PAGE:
Sometimes when we give to an offering, we don’t know where the money goes. In honor of Mother’s Day, on May 13, here are two articles about women being helped by your World Hunger Fund offerings, one in Kenya, and one in Tanzania. We hope you enjoy these stories.
Promoting Girls’ Rights and Education in Kenya
Evelyne in her school
uniform at her
secondary school in
Kilifi County, Kenya
Evelyne first connected with the Kenya Evangelical Lutheran Church (KELC) women’s work through a seminar in her congregation in Naserian Mission. Here she learned about girls’ rights, the importance of education, and support networks available to women and girls in Kenya. Just a few weeks later, Evelyne needed to access those support networks when her father informed her that he had arranged for her to marry an older man in their community. Evelyne was only 14 years old. She wanted to continue her education, and she did not want to be married.
Evelyne called many people looking for help to escape this situation, but at first found no one to assist her. Eventually she contacted Alice Mwaringa, the KELC Women’s Department coordinator. Alice quickly found a way to remove Evelyne from her home and take her to a safe place. With help from many people within the KELC women’s network, Evelyne was welcomed into the home of a family near Mombasa and enrolled in a nearby secondary school.
a blessing from her father.
Now in her last year of school, Evelyne has been selected as Head Girl and her teachers praise her for her hard work and good scores. Evelyne is hoping to continue her education by going to university to study accounting.
Evelyne has also been welcomed back into her family home, where she had been barred from returning, after refusing her arranged marriage. Over several years, and with intervention and counseling from KELC leaders and community elders, Evelyne’s father has accepted her decision to pursue education instead of marriage. At the end of last year, Evelyne’s father invited her home, where he gave her a blessing for her future and success in her schooling.
We thank God for Evelyne’s strength and achievements and we pray for equity and justice for all girls in Kenya and around the world.
Thanks to Elizabeth Hendrickson, ELCA missionary in Kenya, for this story and photos. The work of the KELC Women’s Department is funded mainly by ELCA World Hunger funds.
Jane’s Story: A Person Living with HIV/AIDS Becomes a Peer Counselor and National Health Advocate
Jane Mwalyego displaying some of
her healthy nutritional products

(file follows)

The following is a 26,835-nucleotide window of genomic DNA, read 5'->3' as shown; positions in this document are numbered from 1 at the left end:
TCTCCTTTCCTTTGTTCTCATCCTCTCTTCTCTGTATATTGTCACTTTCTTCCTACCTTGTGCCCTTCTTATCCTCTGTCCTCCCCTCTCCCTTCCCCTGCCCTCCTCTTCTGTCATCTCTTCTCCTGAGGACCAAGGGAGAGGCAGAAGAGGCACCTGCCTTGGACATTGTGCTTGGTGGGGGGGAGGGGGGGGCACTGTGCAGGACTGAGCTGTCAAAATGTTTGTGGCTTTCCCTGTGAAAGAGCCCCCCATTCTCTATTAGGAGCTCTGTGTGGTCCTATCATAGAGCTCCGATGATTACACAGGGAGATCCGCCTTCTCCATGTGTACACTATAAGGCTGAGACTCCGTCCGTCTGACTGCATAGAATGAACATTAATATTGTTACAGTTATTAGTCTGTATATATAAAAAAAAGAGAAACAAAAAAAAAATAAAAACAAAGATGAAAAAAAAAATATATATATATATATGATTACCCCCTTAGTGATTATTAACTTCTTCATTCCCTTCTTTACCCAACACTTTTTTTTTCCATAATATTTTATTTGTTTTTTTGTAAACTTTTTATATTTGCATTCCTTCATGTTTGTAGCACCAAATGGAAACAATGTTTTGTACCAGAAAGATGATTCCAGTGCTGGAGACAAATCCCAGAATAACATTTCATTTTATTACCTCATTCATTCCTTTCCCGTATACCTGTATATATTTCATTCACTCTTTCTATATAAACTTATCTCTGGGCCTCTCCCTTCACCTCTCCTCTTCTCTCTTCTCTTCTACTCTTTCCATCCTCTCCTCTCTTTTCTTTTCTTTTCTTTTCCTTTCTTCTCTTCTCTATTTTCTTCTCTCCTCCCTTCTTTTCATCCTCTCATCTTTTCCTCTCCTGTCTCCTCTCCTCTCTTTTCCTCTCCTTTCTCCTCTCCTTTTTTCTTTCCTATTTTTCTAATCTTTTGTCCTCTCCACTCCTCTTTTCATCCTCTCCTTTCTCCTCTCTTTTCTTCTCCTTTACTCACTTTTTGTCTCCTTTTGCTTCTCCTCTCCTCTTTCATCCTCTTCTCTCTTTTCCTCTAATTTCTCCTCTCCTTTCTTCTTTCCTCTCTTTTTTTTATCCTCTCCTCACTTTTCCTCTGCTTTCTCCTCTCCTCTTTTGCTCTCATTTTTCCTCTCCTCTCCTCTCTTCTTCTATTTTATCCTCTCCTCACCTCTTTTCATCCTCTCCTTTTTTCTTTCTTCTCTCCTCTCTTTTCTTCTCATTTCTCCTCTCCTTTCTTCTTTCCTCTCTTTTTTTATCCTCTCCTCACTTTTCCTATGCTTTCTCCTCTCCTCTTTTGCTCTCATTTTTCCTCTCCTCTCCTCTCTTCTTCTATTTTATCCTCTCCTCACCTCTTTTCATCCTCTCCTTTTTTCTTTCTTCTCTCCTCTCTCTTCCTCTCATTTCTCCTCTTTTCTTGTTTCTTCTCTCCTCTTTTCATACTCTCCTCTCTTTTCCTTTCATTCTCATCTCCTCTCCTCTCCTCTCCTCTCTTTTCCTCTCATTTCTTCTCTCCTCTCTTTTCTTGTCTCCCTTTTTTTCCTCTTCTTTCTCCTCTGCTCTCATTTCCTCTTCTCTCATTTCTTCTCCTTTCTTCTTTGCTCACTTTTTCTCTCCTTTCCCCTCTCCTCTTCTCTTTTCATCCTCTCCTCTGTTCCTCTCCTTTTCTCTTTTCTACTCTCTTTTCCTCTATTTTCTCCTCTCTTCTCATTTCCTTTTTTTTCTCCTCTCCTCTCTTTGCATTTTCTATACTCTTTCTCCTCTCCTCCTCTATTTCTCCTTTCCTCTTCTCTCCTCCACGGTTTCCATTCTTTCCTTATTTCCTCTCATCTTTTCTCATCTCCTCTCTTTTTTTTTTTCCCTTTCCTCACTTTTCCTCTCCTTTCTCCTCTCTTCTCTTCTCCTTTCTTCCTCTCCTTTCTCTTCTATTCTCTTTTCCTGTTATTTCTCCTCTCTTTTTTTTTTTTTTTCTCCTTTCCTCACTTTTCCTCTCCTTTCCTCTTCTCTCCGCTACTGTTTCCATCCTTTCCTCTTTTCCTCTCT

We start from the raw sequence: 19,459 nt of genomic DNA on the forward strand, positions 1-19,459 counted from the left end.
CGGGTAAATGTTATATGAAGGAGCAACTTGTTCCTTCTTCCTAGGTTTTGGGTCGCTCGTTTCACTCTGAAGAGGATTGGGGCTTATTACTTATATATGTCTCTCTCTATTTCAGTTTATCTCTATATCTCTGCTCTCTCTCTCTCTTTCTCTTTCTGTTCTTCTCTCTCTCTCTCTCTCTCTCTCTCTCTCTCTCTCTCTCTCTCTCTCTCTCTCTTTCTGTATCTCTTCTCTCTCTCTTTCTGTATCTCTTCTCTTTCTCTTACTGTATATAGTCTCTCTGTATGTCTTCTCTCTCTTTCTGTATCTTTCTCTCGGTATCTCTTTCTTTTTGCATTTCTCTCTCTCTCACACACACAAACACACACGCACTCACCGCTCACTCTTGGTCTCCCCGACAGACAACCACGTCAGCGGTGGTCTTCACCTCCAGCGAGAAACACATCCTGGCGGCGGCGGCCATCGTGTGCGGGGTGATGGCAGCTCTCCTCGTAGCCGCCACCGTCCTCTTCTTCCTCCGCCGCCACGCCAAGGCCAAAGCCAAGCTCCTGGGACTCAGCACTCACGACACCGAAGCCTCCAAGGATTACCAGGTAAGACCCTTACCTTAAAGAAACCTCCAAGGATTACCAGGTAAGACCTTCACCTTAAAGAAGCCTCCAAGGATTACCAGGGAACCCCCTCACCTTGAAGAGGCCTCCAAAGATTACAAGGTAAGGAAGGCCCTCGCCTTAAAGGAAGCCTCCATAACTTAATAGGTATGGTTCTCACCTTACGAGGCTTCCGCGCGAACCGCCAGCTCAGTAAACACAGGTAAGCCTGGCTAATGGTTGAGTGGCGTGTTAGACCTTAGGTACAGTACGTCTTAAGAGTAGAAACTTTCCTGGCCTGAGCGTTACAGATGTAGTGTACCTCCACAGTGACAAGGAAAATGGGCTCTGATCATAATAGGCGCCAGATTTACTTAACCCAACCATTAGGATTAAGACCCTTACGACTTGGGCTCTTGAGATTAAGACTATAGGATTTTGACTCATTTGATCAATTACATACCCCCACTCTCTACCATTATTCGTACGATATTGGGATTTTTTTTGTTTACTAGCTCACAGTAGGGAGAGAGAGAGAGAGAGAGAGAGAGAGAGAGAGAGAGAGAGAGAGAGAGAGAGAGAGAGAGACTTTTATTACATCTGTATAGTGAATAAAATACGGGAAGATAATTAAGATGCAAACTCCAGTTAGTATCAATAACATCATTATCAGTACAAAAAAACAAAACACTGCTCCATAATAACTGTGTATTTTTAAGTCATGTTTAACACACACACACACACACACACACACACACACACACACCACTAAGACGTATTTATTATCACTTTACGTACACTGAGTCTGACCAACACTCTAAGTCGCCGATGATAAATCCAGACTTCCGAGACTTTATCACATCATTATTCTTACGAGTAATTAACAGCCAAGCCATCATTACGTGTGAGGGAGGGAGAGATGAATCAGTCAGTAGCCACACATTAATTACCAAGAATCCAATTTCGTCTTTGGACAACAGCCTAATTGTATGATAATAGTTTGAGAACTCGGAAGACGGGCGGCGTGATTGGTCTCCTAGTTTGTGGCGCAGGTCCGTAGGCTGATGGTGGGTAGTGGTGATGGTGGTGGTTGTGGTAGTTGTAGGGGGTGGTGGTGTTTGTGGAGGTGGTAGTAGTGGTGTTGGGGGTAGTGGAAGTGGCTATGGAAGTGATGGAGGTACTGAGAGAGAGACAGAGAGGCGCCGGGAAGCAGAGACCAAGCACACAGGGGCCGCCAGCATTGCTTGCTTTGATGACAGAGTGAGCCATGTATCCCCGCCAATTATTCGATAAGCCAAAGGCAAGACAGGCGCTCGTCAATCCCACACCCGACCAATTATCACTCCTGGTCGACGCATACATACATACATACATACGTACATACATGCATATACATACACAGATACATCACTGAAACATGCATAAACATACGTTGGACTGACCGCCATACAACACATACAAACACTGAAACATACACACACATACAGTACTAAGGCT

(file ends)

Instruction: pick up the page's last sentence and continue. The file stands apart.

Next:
Jane Mwalyego, the widowed mother of four, lost her husband to HIV/AIDS in 2002. Jane was diagnosed with HIV just before her husband’s death. At that time, due to the stigma attached to HIV/AIDS, her husband’s family disowned her and her children. Bereaved and heartbroken, Jane and her children had to travel1500 kilometers (almost 1000 miles) from Musoma, her husband’s home village, to Mbeya where she settled at her brother’s home. There her health quickly deteriorated and she became bedridden. In 2005, a Palliative Care team from the Evangelical Lutheran Church of Tanzania (ELCT) learned of her case and began to visit her regularly. They nursed her bed sores, managed her pain holistically, and provided counseling. In 2008 she moved to Arusha, in northern Tanzania, where she began Antiretroviral Therapy. Sadly, her eldest, a teen-age son, died of HIV/AIDS around this time. In Arusha, she continued to receive Palliative Care services, including bereavement counseling and psychosocial support, from Selian Lutheran Hospice. By 2015, she had recovered her strength and was invited to attend training for home-based care volunteers so that she could help other patients in her situation to face life again. Although Jane has only a primary school education, she became one of the best peer counselors in the region for patients and families affected with HIV/AIDS.
Jane Mwalyego addressing members
of the Tanzanian Parliament to
advocate better Palliative Care services
The ELCT Palliative Care Program also introduced Jane to Village Community Banks, which provide micro-loans for income generating activities. With a small loan, Jane started to do small scale farming for vegetables and other nutritional crops. Today she has a small business selling a variety of healthy nutritional products from which she earns a good income. She has been able to pay school fees for her children; one of them recently graduated as a teacher while her youngest is completing her university degree at Dar es Salaam University. In September 2017 Jane had the privilege of testifying before members of the Tanzanian Parliament to advocate for the availability of better Palliative Care services throughout Tanzania.
Thanks to Dr. Paul Mmbando, head of the ELCT Palliative Care Program, for this story and photo. The ELCT Health Department’s Palliative Care Project is funded by World Hunger grants.